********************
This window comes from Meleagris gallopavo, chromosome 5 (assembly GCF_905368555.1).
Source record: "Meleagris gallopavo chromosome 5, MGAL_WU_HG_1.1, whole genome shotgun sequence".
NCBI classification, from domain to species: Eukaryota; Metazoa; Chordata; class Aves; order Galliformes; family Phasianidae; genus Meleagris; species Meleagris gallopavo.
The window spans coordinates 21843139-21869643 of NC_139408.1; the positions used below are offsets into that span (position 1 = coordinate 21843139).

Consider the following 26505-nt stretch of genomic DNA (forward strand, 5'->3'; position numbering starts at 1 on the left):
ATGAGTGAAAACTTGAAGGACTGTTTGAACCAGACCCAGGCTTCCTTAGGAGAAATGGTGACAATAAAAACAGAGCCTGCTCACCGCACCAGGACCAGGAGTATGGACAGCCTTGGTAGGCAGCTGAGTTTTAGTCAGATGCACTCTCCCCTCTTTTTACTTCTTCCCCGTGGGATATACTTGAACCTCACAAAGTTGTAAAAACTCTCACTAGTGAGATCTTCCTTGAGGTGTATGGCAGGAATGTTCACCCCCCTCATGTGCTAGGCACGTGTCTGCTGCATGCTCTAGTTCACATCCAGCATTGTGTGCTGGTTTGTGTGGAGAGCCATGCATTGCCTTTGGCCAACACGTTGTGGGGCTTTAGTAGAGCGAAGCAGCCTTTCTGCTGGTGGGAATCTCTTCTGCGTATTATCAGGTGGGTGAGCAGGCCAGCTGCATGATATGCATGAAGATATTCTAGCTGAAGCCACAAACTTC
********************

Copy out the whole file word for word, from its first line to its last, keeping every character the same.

This window comes from Meleagris gallopavo, chromosome 5 (assembly GCF_905368555.1).
Source record: "Meleagris gallopavo chromosome 5, MGAL_WU_HG_1.1, whole genome shotgun sequence".
NCBI classification, from domain to species: Eukaryota; Metazoa; Chordata; class Aves; order Galliformes; family Phasianidae; genus Meleagris; species Meleagris gallopavo.
The window spans coordinates 21843139-21869643 of NC_139408.1; the positions used below are offsets into that span (position 1 = coordinate 21843139).

Consider the following 26505-nt stretch of genomic DNA (forward strand, 5'->3'; position numbering starts at 1 on the left):
ATGAGTGAAAACTTGAAGGACTGTTTGAACCAGACCCAGGCTTCCTTAGGAGAAATGGTGACAATAAAAACAGAGCCTGCTCACCGCACCAGGACCAGGAGTATGGACAGCCTTGGTAGGCAGCTGAGTTTTAGTCAGATGCACTCTCCCCTCTTTTTACTTCTTCCCCGTGGGATATACTTGAACCTCACAAAGTTGTAAAAACTCTCACTAGTGAGATCTTCCTTGAGGTGTATGGCAGGAATGTTCACCCCCCTCATGTGCTAGGCACGTGTCTGCTGCATGCTCTAGTTCACATCCAGCATTGTGTGCTGGTTTGTGTGGAGAGCCATGCATTGCCTTTGGCCAACACGTTGTGGGGCTTTAGTAGAGCGAAGCAGCCTTTCTGCTGGTGGGAATCTCTTCTGCGTATTATCAGGTGGGTGAGCAGGCCAGCTGCATGATATGCATGAAGATATTCTAGCTGAAGCCACAAACTTC